Technical Blog Post
Recommended Maximum Heap Sizes on 32 and 64 bit WebSphere Java instances
One of the most common questions asked in WebSphere Java support is, "What is the recommended Maximum Heap size?"
One of the most common problems reported in WebSphere Java support is, "OutofMemory" condition (Java or Native).
This blog is simply a starting point or general reference based upon daily observations in the technical support arena, it is not intended to be a solution for every situation, but moreover a general set of starting recommendations.
Ideally, you will need to test appropriate values in your own environments and topologies, based upon application architecture, number of applications running, how busy the AppServer is and underlying load conditions, how much physical memory or RAM is installed and running, how many JVMs are being hosted and what other additional Java and native memory processes are running on the same machine.
For 32 bit platforms and Java stacks in general, the recommended Maximum Heap range for WebSphere Application Server (WAS), would be between (1024M - 1536M) or (1G - 1.5G); higher values will most likely eventually result in Native Memory contention. For Node Agents and Deployment Manager, depending upon how many nodes are managed serviced and how many application deployments occur, you can probably utilize less heap memory, between (512M - 1024M) or (.5G - 1G) may suffice. *But the Default out-of-the-box configuration value of 256M is most likely too low a value in most use-case scenarios.
*Remember that the WAS Java process shares a 4 Gigabyte memory address space with the OS in accordance with 32 bit design specification (User Virtual Memory is 2G).
Application Server 1024M - 1536M
Deployment Manager 512M - 1024M
Node Agent 512M - 1024M
For 64 bit platforms and Java stacks in general, the recommended Maximum Heap range for WebSphere Application Server, would be between (4096M - 8192M) or (4G - 8G). For Node Agents and Deployment Manager, depending upon how many nodes are managed serviced and how many application deployments occur, you can probably utilize less heap memory, between (2048M - 4096M) or (2G - 4G).
*Remember that the WAS Java process shares a 16 Terabyte memory address space with the OS in accordance with 64 bit design specification (User Virtual Memory is 8T).
Application Server 4096M - 8192M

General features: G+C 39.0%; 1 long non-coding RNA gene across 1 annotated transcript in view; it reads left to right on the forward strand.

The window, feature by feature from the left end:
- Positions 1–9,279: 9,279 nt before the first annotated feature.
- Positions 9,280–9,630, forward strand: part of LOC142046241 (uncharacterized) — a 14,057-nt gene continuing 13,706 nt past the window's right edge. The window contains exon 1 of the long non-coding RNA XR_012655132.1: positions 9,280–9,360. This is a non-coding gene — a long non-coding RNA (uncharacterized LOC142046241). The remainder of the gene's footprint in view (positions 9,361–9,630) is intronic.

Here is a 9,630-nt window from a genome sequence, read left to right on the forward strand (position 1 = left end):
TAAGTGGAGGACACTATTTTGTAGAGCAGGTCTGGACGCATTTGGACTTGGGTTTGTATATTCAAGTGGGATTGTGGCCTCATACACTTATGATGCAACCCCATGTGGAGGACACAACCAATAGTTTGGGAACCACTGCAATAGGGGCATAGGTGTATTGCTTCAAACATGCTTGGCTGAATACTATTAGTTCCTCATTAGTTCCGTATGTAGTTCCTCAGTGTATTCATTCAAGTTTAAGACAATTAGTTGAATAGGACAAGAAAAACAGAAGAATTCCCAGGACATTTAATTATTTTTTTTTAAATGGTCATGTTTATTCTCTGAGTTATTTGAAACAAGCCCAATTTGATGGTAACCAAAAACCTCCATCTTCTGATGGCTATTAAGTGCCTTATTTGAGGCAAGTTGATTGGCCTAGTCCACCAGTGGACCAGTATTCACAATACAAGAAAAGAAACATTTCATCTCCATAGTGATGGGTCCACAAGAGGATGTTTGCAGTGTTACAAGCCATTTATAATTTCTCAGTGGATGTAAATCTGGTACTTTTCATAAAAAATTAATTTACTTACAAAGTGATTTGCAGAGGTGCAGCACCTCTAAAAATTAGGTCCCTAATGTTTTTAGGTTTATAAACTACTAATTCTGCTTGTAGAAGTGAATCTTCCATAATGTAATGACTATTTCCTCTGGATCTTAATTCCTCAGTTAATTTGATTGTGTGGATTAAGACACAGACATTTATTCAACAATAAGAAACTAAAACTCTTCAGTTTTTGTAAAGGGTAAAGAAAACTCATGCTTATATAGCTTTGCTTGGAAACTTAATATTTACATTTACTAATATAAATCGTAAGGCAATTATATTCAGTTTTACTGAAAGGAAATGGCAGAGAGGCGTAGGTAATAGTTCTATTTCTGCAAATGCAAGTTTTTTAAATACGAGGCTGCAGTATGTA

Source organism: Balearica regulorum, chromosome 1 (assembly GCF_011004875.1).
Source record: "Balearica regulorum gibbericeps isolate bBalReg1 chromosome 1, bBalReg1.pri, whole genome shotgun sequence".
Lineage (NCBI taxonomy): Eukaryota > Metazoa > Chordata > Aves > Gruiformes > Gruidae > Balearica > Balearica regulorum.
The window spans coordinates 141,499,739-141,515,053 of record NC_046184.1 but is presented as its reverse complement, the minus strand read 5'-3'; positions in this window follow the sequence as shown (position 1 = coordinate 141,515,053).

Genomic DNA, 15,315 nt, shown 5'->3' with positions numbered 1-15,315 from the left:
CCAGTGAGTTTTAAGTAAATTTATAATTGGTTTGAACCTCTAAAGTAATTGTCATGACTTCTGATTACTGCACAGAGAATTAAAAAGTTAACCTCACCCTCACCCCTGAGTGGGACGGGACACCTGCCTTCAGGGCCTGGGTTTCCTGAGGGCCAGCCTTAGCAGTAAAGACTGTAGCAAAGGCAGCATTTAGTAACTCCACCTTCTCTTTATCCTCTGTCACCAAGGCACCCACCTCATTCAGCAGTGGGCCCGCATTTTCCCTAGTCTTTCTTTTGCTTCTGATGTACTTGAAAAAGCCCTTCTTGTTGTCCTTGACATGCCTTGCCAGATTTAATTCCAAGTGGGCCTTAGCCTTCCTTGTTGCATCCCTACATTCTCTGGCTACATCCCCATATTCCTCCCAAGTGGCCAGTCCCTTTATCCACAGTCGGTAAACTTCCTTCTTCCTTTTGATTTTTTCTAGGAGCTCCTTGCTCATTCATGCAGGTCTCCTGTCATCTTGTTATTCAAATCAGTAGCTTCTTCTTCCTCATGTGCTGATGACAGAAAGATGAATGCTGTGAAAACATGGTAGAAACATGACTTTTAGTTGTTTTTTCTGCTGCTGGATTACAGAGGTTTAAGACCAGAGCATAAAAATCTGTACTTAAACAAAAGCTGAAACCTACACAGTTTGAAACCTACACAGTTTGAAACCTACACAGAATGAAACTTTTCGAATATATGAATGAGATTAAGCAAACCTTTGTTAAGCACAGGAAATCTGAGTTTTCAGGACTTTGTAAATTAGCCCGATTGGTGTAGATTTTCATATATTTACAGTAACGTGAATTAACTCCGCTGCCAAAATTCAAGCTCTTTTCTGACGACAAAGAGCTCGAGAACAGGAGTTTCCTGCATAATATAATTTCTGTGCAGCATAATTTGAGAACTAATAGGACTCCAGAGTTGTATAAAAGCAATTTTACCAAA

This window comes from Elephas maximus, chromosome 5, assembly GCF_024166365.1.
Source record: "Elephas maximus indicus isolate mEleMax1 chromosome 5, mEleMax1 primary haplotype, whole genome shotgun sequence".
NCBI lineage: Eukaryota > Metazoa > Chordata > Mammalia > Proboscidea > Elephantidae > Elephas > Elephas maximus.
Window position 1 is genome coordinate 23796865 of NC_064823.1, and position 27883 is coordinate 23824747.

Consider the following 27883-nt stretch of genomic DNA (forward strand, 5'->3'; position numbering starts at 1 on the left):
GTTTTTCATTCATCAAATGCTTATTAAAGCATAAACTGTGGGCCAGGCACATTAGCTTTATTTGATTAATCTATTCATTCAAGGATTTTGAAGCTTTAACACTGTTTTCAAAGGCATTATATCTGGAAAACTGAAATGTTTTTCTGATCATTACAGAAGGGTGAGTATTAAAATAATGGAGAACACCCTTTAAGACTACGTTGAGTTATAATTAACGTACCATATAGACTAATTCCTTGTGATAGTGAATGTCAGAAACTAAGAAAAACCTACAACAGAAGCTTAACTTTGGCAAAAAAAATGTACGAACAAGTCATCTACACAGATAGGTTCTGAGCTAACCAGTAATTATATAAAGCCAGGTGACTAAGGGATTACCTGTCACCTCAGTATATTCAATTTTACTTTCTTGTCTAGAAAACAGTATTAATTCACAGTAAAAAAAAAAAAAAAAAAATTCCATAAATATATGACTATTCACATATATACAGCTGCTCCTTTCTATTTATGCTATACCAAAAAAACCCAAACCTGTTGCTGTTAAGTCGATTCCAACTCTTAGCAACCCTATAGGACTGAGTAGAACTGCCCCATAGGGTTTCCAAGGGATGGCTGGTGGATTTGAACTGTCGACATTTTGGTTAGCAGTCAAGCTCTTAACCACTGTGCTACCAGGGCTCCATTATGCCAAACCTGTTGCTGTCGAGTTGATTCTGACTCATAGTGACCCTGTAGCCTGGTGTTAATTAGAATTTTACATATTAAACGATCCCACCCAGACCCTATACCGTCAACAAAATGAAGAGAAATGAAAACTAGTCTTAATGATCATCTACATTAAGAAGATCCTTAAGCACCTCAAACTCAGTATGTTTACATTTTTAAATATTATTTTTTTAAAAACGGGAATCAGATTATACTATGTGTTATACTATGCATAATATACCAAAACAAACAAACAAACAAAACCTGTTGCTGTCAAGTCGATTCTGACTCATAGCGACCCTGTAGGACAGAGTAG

Deployment Manager 2048M - 4096M
Node Agent 2048M - 4096M
Now regarding the Minimum Heap value, we have found that when using the newer product versions WAS v8.x and v9.x with default GC Policy of GENCON, setting a 'Fixed Heap' works and performs best (Maximum Heap Size = Minimum Heap Size) as well as a 'Fixed Nursery'. You can fix the nursery size with a Generic JVM argument of -Xmn####m (example: -Xmn1024m for a 1Gb nursery region). Without -Xmn, the nursery region defaults to approximately 25% of the max heap size, but it is Variable and not Fixed. The concept of the GENCON GC Policy resizing heap regions was to keep them smaller for faster GC Cycles, but we have found out that in practice the overhead of this resizing often makes GC very inefficient. To navigate to the right area to set -Xmn, see "Setting generic JVM arguments in WebSphere Application Server."
The Heap values can be set any number of ways depending upon the actual product version of WebSphere, but typically from the Admin Console JVM process settings, from the Generic JVM Args (-Xmx -Xms), WSAdmin command-line interface, Startup and Deployment scripts, manual server.xml modification (not recommended) and so forth; more details and step-by-step instructions can be found in the corresponding WebSphere product documentation based upon product version, as well as related developWorks articles and Blog entries.
*Please also keep in mind that the overall WAS JVM Process Size or Memory Footprint will typically be larger than Maximum Heap size (upwards of 1.5x), simply because it includes not only the Java Heap, but also underlying Classes and Jars, Threads and Stacks, Monitors, generated JIT code, malloc'd JNI Native Memory calls and so forth. For example:
- -Xmx4G (process size could be around 6G on a busy AppServer)
- -Xmx8G (process size could be around 12G on a busy AppServer)
Caveat: This blog entry was primarily created for WebSphere Base and Network Deployment full version products, but I wanted to also quickly point out that when using some of our stack products such as Business Process Monitor (BPM), eXtreme Scale, Portal, Process Server, the Maximum Heap sizes or ranges may need to be a bit larger than what I specified above.